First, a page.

This presentation will discuss some of the main features of Persian historiography under the Ottomans, Safavids, and Mughals. Early modern chroniclers engaged in a number of historiographical practices, including engaging with and modifying the earlier Timurid historiographical traditions, rewriting and repurposing their own narratives, blending genres, and continuing practices such as writing universal histories. By examining Persian chronicles across empires, it is possible to gain a better understanding of how these historiographical traditions crossed imperial boundaries and formed part of the Persianate world.
The talk will draw upon some of the main points in the author’s recent book, Persian Historiography across Empires: the Ottomans, Safavids, and Mughals (Cambridge University Press, 2021).
The British Institue of Persian Studies presents
‘Persian Poetry on the High Seas: Migration and the Making of an Early Modern World Literature’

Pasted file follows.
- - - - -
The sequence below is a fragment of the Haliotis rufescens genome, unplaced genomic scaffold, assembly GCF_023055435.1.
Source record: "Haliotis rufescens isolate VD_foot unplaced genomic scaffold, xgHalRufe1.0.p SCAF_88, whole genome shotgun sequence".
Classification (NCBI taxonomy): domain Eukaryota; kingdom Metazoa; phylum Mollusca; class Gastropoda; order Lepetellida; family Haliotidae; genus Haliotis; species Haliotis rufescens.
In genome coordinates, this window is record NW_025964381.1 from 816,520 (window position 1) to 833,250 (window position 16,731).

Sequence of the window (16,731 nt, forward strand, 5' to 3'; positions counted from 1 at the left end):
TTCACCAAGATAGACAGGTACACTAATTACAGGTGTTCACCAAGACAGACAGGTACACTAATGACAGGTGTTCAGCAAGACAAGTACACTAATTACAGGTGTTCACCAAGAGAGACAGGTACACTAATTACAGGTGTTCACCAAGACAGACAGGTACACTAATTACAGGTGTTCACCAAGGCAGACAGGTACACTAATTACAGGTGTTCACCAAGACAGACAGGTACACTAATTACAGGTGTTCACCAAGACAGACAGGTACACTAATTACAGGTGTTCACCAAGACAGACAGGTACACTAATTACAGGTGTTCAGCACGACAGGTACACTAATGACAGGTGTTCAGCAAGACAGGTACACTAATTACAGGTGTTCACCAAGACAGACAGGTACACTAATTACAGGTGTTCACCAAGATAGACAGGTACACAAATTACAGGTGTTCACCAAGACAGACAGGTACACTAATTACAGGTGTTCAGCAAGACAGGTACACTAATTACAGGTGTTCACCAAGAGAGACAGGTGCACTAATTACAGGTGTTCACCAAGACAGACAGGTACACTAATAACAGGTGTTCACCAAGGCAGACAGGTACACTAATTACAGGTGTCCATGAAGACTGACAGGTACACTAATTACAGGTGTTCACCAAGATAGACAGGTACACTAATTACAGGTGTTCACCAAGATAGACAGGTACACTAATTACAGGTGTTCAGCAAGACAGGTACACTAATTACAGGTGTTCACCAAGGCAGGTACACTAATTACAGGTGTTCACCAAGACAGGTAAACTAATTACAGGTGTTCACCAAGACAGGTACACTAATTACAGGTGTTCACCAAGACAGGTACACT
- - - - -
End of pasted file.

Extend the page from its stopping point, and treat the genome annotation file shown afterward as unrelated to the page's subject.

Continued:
| 17 January 2024; 5PM |
Over the course of the 17th century, many hundreds of professional poets active in Persian travelled across the western Indian Ocean, moving between Safavid Iran, Mughal North India, the sultanates of the Deccan Plateau, Qasimi Yemen and Ottoman-controlled North Arabia. Wherever they journeyed, these writers managed to form bonds with the people that they encountered by composing and sharing poetry. This talk discusses why Persian poetry was such a successful tool for creating communities of shared interests and explores the impact of literary networks on the formation of shared political cultures.
James White studies late medieval and early modern Iran from a transregional perspective, examining how writers and their patrons used shared sets of cultural concepts to construct what scholars now call the Persianate World. His recent book, Persian and Arabic Literary Communities in the Seventeenth Century, explores the agency of early modern writers who migrated between Iran, India and the Arabian Peninsula, forming a consciously globalising literary culture. He is currently Departmental Lecturer of Persian Studies at Oxford University, and previously held research and teaching roles at Cambridge, Oxford and FU Berlin.
Mansur Sefatgol (ed.), Bayāz of the Royal Chancellery of Iran during the Safavid Era: Draft, Register and Rules for Preparing Diplomatic Correspondences (A Study of Iran’s Foreign Relations with Europe, Ottoman, Mughals, and the Khanates of Central Asia),
Tokyo: Research and Information Center for Asian Studies, Institute for Advanced Studies on Asia, The University of Tokyo, 2023.